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Released: Apache OpenOffice 4.1.15

Community Articles: Opinions, Interviews, Analyses

-Louis Suárez-Potts

2001 October 2

On Builds and Community Participation

The statistics from two weeks ago are clear: over 62,000 downloads of the code, a number that includes both binaries and source. The other figures, which measure mail list subscribers and participation, are equally affirming. But why? Why so many downloads? Why so much activity? Yes, the code is more usable than ever before. And, yes, the community has become large enough that any growth is geometric, meaning that we will expect to see big increases in downloads and participation. But these causes don't seem fully to explain the effects.

The numbers, of course, need some interpretation. Some people may be downloading more than once, for instance. But it seems overwhelmingly the case that is now reaching a large number of endusers. Doubtless, one clear reason is because is more usable now than ever before. Build 638 is solid and functional; it works--and it is free. These are strong inducements. And, its immediate successor, the current download, Build 638c, has fixed some bugs and is even better. What is more, and totally unique to, Kevin Hendricks' and the Mac group have put together a Linux PPC build (for Macintoshes), which will run on Yellow Dog Linux and probably other Linuxes for the Macintosh. Information on where to download this build will be available on the Mirrors page.

Build 638c, which contains much of the same code as StarOffice 6.0 Beta, needs hard testing beginning now, so that the next build (641) can reasonably claim the status of being ready for daily use. (Build 641 will likely be a more finished version of StarOffice 6.0.) A point of distinction: StarOffice 6.0 is Sun's product that uses code taken from source. But code is not fully congruent with StarOffice; there are significant differences, not the least of which is that code is Open Source and therefore open by the community for improvement. (Recently, the issue of naming the releases and clarifying the identity of the community was raised; I urge readers to go to the page and review the proposal.)

So, I encourage all members to download the build and file issues using IssueZilla when you come across problems. Remember, that to file an issue you must first be a registered user of There'll be more announcements regarding how to send in bug reports later on this week and the next, but users can learn now how to use IssueZilla by going to the Bugs and Issues page.

Filing issues will enable the project's developers to improve the code; it is also a way in which all users can participate--and the way, quite honestly, in which we can bring those users who simply want to use the code into the community. For the number of downloads far exceeds the number of registered users (between four and five thousand) and mail-list subscribers (around 3600). The suite clearly appeals to users who are not actual participants in the community. This is to be expected; and it is a sign of our so-far success, that has gone from primarily being "pre-alpha" to something recognized as usable by tens of thousands of people outside the narrow circumference of our community. But we need all those "eyeballs" (as Linus Torvalds has described the regular user) to send in all the bugs they find and issues they have with the software. Otherwise, despite our growing popularity and increased visibility, the code will not develop as quickly.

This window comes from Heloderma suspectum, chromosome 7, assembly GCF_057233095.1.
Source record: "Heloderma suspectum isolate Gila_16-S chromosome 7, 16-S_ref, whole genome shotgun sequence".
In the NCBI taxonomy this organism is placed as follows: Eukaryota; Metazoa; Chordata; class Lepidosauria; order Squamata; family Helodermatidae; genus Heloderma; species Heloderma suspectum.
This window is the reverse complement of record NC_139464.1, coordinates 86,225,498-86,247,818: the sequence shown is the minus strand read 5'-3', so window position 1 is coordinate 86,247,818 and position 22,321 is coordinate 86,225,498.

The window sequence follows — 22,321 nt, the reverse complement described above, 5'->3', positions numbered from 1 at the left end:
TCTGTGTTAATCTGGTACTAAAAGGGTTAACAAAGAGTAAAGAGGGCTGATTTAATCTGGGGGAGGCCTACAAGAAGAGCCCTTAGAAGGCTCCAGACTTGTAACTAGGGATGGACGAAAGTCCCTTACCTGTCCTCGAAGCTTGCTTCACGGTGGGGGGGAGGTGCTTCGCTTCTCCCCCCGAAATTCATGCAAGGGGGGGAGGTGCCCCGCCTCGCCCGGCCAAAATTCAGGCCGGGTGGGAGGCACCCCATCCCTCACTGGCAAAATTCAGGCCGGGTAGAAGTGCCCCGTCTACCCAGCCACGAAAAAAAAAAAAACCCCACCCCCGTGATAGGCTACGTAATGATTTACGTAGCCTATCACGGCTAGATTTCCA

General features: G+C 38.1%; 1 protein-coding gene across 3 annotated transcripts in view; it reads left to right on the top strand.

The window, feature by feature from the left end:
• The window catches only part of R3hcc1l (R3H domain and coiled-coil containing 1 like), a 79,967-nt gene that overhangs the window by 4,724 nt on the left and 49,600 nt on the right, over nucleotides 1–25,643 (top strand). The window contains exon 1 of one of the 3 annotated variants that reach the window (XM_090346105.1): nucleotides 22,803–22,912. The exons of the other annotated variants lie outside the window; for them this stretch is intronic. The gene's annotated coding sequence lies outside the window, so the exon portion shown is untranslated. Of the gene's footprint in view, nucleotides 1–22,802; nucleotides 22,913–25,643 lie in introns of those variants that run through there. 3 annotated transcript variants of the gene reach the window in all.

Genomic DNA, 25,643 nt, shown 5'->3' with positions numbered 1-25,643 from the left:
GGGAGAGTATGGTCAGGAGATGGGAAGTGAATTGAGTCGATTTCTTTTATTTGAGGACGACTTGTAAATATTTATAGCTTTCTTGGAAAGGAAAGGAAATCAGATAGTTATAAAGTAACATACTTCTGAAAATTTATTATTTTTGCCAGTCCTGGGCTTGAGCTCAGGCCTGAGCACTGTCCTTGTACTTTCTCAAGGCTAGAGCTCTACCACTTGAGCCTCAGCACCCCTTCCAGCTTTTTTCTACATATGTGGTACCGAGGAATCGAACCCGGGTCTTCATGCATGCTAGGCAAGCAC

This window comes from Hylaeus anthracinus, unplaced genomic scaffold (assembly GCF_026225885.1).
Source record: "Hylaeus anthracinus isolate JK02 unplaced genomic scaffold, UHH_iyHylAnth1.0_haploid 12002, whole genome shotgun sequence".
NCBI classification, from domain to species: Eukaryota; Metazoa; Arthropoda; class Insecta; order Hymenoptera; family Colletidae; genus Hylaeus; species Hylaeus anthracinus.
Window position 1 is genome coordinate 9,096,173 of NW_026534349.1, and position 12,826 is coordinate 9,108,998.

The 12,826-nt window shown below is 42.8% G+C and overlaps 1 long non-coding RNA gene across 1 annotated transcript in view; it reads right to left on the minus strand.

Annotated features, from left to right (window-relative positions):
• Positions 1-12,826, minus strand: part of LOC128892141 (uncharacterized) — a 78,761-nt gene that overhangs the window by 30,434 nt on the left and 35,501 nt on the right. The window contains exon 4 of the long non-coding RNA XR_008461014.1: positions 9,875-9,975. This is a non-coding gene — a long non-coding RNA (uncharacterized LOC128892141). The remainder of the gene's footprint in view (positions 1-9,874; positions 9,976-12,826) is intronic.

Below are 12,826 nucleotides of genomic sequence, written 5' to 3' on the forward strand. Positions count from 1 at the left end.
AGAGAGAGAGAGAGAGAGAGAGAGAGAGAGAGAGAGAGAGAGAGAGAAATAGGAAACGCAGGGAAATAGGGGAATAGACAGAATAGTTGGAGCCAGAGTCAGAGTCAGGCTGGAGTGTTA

And--get has done virtually no marketing, conducted no expensive advertising campaigns, hired no strategists to get the word out. But Microsoft has, and it is my guess that in addition to offering a product that works beautifully, we are also offering something--a product and attitude and community--that is also beautiful. Not harshly suspicious of its clientele, not burdensome. Rather an environment that is friendly and by and large supportive of people's ideas and work (however sometimes contentious!): a community.

So, if you have not already registered with, please do so. We need your help in perfecting the coming build, which will not only be ready for every-day use, but may also function as a beta for Sun's Star Office. And if you want things included in future builds of, there is no better way to express your desires than to join the projects building the code.

Along these, lines, our popularity prompts some evaluation of our current structure and relation to the enduser. To this end, we now have a marketing project in the Whiteboard (where community-sponsored projects are located), and a recently created User Interface project. I urge members to visit the project, which was created and is managed by Oliver Specht, and to join in, if they can.

Both projects point to the recognition among community members that is maturing. Given that our anniversary is fewer than two weeks away, the timing is apt. We will be able to announce to the world that we have succeeded in ways that decisively trounce any skepticism about Open Source development projects and about the ability to build an office software suite that doesn't just try to copy what Microsoft's Office does but rather builds something new: code and community that works together


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